What did CIOs achieve in 2018—and what’s on the docket for 2019?

Technology has become a critical component of healthcare delivery, but some organizations are finding it difficult to manage their IT environments. Healthcare CIOs have an important role when it comes to digital transformation and helping shape the future of their organizations.

In a 2018 Spok survey of CHIME CIOs, health IT leaders told us about their top priorities for the year. We released the results in our first-ever CIO priorities infographic: What we heard was that EHR integration, patient experience initiatives, and mobile secure messaging adoption were top of mind leading into 2018.

We were curious whether CIO predictions became reality. To find out, we analyzed several industry reports and asked a handful of CIOs to recap their experiences. Here’s what we found: 

The Truth About How CIOs Support Care Team Collaboration Infographic

Summary

Digital transformation is shaking things up for healthcare CIOs. In fact, we found numerous articles about the changing role of the health IT executive. It appears the traditional role of the CIO is shifting, from managing IT infrastructure and purchasing decisions to that of a strategic business leader. According to Doug Brown, president of Black Book Research, hospitals are expecting CIOs to be, “more consultative-type executives who can orchestrate integrations, strategies, business goals, digitalization opportunities, evaluate innovations, and consult to LOB managers.” Citing recent Black Book Research polling data, Brown explained that “91% of CIOs expect their roles to shift or be remixed due to digitalization.”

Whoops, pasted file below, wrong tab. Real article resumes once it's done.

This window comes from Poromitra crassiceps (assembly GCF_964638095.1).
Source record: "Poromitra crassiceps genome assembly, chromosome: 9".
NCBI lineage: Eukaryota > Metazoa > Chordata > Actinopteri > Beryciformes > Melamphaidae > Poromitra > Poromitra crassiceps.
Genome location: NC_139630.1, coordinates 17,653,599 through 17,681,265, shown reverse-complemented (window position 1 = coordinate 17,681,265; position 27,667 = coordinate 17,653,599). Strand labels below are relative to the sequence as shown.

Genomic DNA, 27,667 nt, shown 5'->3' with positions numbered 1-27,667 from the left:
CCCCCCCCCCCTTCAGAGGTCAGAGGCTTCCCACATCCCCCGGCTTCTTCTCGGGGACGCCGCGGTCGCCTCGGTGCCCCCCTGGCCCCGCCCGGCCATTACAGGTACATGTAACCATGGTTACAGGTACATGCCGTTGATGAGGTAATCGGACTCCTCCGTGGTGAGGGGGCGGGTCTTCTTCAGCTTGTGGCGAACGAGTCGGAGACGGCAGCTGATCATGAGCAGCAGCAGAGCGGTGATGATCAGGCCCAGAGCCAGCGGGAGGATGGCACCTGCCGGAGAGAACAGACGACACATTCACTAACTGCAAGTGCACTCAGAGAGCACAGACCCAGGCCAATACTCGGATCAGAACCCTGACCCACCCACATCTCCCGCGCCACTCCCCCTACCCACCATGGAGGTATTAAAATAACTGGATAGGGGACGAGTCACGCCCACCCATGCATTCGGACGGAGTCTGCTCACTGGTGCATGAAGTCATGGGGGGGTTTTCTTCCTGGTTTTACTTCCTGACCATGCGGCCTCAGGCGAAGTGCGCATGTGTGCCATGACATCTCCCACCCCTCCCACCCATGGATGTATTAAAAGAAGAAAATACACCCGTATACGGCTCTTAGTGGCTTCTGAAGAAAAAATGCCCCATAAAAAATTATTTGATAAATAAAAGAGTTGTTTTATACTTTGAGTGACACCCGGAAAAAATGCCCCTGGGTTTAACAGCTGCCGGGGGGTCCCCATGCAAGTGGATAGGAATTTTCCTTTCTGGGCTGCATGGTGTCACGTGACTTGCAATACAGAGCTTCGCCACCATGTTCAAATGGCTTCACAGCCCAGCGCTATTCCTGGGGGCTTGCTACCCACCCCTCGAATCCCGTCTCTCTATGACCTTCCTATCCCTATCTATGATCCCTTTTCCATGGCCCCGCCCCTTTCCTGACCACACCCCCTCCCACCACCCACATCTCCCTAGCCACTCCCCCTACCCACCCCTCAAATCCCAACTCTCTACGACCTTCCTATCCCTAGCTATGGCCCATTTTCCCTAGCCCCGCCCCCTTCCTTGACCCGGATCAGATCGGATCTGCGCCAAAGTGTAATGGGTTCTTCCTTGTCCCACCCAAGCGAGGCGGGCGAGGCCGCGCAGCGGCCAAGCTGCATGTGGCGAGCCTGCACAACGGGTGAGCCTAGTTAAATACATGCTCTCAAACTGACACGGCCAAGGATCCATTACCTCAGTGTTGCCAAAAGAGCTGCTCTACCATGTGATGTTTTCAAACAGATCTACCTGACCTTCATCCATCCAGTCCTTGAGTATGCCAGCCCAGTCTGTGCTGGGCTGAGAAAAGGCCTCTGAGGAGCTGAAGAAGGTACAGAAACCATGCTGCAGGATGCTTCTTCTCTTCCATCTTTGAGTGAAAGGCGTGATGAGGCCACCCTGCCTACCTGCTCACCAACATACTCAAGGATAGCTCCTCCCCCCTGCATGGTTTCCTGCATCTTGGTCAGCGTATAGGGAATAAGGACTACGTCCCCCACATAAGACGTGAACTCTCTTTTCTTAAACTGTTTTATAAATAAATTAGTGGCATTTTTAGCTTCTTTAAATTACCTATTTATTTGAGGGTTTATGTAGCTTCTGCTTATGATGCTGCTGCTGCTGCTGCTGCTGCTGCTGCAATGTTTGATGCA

What’s the focus in 2019?

Last year, 40 percent of CIOs said they were deploying an enterprise analytics platform in 2018. Harnessing data analytics looks to be a big priority in 2019: 100 percent of the CIOs we heard from reported this as top of mind. This prediction was supported by a recent IDC survey report, which predicts that by 2021, 70 percent of CIOs will aggressively apply data and AI to IT operations, tools, and processes. This same report also indicated that 80 percent of IT executive compensation will not be based on IT operational measures, but on business KPIs and metrics that measure IT effectiveness in driving business performance and growth. The Advisory Board released similar survey findings for 2019: Fifty-six percent of CIO respondents were extremely interested in fostering a data-driven culture and 53 percent said they wanted to build a mature analytics program that delivers better value in clinical and administrative settings. 

Overall, CIOs will remain the go-to technology leaders—responsible for leading technological innovations and overall strategy—while considering ever-evolving priorities and challenges throughout 2019 and beyond.